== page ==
At least 161 dead in northeast Congo in apparent ethnic clashes

Police sit in a pickup vehicle in front of Notre Dame Cathedral in Kinshasa, Democratic Republic of Congo. (Reuters)
Updated 17 June 2019

At least 161 dead in northeast Congo in apparent ethnic clashes

  • A series of attacks in Ituri province has mostly targeted Hema herders, who have long been in conflict with Lendu farmers over grazing rights and political representation
  • Open conflict between Hema and Lendu from 1999-2007 resulted in an estimated 50,000 deaths in one of the bloodiest chapters of a civil war in eastern Congo

GOMA, Democratic Republic of Congo: At least 161 people have been killed in a northeastern province of Democratic Republic of Congo in the past week, local officials said on Monday, in an apparent resurgence of ethnic clashes between farming and herding communities.
A series of attacks in Ituri province has mostly targeted Hema herders, who have long been in conflict with Lendu farmers over grazing rights and political representation, although the exact identity of the assailants remains murky.
Open conflict between Hema and Lendu from 1999-2007 resulted in an estimated 50,000 deaths in one of the bloodiest chapters of a civil war in eastern Congo that left millions dead from conflict, hunger and disease.
Tit-for-tat attacks between the two groups in late 2017 and early 2018 killed hundreds of people and forced tens of thousands more to flee their homes, but a tenuous calm had taken hold until this month.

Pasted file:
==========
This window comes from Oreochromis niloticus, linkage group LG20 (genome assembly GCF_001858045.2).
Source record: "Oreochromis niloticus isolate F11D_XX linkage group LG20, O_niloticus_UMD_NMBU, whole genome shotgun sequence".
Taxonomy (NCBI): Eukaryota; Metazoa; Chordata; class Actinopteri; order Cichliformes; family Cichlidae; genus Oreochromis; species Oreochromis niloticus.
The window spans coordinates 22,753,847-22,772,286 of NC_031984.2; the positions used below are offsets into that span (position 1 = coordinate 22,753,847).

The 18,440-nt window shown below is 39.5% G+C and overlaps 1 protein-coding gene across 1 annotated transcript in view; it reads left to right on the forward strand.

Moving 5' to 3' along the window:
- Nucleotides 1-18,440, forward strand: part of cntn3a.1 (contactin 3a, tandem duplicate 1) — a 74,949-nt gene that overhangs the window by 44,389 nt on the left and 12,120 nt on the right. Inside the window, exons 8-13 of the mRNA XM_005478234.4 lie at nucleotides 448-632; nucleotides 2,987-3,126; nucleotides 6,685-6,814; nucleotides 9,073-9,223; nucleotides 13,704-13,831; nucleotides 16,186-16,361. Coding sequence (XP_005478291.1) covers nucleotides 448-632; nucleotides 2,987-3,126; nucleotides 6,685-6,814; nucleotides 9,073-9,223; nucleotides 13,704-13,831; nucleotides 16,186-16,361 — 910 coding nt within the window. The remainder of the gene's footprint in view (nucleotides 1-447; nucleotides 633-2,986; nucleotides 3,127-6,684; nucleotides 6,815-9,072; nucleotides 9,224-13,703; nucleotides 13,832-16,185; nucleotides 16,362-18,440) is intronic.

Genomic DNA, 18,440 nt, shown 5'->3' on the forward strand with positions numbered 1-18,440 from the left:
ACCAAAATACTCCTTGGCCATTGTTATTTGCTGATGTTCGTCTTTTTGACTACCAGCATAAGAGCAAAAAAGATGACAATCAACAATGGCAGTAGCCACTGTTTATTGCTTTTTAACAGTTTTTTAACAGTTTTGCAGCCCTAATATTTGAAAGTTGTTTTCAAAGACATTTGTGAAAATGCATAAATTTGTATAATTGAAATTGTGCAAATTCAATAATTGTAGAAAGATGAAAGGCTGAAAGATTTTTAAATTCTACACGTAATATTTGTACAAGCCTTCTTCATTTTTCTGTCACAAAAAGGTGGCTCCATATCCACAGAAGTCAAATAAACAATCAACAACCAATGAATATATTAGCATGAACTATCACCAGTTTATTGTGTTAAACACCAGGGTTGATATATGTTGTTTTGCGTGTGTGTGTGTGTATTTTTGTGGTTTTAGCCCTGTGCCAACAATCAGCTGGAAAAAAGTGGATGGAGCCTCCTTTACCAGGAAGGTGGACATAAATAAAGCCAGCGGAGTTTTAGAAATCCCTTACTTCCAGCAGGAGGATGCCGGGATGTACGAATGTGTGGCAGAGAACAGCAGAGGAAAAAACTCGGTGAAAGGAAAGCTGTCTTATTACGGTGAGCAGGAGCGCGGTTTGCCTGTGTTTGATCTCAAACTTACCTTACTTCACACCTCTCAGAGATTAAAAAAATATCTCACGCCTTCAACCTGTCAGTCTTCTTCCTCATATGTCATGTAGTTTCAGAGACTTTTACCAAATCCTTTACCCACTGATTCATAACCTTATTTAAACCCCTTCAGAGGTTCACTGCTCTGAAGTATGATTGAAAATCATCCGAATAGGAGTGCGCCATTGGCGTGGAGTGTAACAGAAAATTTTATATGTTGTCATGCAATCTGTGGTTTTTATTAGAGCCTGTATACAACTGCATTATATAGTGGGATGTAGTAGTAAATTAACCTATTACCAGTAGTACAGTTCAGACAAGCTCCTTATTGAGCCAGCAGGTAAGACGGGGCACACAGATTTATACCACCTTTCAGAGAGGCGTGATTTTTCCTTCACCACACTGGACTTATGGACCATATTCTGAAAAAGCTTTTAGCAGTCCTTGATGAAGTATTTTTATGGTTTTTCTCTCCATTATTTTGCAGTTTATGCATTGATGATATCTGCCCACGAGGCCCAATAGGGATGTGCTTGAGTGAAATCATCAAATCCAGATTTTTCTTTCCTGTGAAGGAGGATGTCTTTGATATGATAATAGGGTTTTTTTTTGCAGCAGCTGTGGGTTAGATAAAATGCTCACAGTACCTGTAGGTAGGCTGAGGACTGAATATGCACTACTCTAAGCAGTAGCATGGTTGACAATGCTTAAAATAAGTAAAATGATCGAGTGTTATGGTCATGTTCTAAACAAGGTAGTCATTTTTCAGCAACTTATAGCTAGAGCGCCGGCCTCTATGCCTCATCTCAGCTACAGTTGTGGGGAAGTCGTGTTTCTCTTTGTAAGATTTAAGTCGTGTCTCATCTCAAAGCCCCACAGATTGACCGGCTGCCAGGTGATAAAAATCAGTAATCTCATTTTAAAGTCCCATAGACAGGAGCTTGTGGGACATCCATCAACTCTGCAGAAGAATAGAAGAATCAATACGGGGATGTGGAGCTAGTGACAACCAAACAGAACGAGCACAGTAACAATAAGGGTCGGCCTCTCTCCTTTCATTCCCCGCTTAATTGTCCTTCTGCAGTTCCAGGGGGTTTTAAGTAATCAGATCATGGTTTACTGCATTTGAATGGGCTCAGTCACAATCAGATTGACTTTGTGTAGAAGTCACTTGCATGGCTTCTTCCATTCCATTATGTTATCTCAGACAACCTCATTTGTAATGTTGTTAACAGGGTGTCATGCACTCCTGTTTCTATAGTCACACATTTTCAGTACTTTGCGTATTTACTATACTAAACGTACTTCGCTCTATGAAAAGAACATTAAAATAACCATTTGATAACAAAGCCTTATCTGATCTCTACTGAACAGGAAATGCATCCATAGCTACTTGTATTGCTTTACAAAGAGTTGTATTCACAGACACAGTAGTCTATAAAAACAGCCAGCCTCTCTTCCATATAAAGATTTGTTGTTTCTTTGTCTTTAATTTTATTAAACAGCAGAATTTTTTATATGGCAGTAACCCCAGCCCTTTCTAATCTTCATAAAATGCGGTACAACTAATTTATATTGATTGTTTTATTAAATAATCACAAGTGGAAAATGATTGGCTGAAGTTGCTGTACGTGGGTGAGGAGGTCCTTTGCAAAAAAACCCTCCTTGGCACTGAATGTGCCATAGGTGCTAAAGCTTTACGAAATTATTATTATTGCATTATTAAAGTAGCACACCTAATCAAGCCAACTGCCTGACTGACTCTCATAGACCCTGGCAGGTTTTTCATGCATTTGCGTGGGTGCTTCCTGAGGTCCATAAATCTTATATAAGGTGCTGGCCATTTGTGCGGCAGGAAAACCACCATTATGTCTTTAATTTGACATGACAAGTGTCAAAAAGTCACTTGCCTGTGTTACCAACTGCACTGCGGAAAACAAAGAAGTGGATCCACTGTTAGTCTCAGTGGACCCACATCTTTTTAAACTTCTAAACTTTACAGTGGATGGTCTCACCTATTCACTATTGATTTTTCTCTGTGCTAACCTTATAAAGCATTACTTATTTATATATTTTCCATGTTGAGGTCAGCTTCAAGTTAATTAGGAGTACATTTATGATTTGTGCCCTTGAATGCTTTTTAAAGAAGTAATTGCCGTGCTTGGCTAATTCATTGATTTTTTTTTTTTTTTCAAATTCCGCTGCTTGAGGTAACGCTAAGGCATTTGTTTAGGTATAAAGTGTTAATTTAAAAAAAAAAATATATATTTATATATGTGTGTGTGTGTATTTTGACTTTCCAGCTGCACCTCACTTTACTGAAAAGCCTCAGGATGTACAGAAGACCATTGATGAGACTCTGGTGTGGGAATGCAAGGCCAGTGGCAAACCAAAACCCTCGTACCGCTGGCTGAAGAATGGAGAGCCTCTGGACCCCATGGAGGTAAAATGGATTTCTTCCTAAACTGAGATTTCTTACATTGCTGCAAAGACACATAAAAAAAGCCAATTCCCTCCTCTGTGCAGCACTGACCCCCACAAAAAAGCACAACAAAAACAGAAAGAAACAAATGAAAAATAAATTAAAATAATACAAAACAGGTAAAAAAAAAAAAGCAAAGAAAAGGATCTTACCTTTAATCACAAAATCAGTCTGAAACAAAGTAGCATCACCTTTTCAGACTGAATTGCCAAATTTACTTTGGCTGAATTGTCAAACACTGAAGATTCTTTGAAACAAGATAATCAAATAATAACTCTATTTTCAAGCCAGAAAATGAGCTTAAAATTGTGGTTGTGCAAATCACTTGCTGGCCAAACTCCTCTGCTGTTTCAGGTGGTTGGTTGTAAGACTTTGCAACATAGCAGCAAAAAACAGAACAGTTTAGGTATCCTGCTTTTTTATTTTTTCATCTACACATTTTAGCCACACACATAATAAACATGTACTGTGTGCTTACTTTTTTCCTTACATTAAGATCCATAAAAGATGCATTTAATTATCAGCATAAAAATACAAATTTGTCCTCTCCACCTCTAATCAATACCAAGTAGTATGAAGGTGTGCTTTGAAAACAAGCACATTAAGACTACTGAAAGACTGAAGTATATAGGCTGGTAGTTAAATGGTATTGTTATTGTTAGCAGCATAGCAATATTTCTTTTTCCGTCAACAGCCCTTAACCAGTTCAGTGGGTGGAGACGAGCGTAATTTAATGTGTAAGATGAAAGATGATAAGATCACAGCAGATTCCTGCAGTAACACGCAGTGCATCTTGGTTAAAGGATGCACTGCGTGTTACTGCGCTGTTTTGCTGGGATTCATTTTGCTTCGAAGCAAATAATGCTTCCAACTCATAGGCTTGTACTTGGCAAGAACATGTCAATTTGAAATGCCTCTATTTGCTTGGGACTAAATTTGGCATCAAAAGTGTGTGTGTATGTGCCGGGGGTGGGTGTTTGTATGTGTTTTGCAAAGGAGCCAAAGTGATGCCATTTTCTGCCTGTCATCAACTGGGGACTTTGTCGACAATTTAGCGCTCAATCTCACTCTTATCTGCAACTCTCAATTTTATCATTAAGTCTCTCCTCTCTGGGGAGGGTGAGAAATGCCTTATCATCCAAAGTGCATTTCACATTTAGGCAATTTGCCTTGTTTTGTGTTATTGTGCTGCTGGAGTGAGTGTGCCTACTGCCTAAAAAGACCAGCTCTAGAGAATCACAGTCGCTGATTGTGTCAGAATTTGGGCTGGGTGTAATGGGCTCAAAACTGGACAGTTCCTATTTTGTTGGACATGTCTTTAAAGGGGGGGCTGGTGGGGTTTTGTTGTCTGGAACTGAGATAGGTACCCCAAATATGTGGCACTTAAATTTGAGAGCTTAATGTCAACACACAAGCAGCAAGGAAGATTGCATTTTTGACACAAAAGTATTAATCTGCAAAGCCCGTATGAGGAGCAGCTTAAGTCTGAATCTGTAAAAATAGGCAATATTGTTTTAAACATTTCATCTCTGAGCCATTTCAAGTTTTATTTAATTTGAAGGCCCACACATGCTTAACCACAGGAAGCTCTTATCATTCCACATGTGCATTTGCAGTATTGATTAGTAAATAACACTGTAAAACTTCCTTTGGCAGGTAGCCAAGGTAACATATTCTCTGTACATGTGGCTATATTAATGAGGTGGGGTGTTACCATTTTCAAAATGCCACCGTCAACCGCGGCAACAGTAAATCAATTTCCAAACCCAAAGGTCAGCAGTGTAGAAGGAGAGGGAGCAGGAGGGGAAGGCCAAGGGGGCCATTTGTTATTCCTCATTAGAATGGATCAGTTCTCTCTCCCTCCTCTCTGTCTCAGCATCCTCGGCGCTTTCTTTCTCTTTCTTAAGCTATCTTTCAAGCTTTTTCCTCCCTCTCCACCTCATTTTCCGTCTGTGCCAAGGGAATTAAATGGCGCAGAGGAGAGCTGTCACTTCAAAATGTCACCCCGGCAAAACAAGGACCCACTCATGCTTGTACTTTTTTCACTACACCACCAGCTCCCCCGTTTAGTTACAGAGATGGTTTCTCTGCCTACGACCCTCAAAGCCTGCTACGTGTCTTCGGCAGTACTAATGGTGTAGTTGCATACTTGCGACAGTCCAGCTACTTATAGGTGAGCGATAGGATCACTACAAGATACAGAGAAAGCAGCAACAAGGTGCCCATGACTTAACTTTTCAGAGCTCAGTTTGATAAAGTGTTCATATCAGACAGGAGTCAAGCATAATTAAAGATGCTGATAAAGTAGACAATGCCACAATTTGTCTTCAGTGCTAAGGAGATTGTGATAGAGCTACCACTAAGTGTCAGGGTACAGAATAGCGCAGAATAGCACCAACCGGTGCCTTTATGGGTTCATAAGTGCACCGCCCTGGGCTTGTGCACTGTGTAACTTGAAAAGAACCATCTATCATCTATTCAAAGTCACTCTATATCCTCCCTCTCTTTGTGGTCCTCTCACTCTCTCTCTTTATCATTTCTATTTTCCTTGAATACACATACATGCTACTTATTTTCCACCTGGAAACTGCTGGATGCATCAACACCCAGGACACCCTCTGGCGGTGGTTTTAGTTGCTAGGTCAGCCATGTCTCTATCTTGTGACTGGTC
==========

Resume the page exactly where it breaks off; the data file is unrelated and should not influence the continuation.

Pascal Kakoraki Baguma, a national lawmaker from Ituri, said the latest violence was sparked by the killing last Monday of four Lendu businesspeople.
“Members of the Lendu community believed that these assassinations were the work of the Hema,” Kakoraki said. “This is why they launched several attacks on Hema villages.”
“Sources affirm that 161 bodies have been found so far. But the death toll goes beyond the bodies recovered, as there were other massacres of civilians and police officers,” he said.
Jean Bosco Lalo, president of civil society organizations in Ituri, said 200 bodies had been found since last week in predominantly Hema villages, including the 161 mentioned by Kakoraki. Lalo said the toll would rise once his teams gained access to other villages where killings had been reported.
Ituri Governor Jean Bamanisa said provincial authorities were still working to establish the exact death toll and declined to say who was responsible.
He said the assailants’ tactics were to “empty out the villages, burn them and pursue those who had fled to the surrounding areas with bladed weapons.”
Congo President Felix Tshisekedi, who took office in January, is trying to restore stability to the country’s eastern borderlands, a tinderbox of conflict among armed groups over ethnicity, natural resources and political power.
Several rebel leaders have surrendered or been captured during his first months in office, but armed violence has persisted, particularly in North Kivu province, south of Ituri, which is the epicenter of a 10-month Ebola outbreak.


Hong Kong protesters sing ‘God Save the Queen’ in plea to former colonial power

Updated 56 min 45 sec ago

Hong Kong protesters sing ‘God Save the Queen’ in plea to former colonial power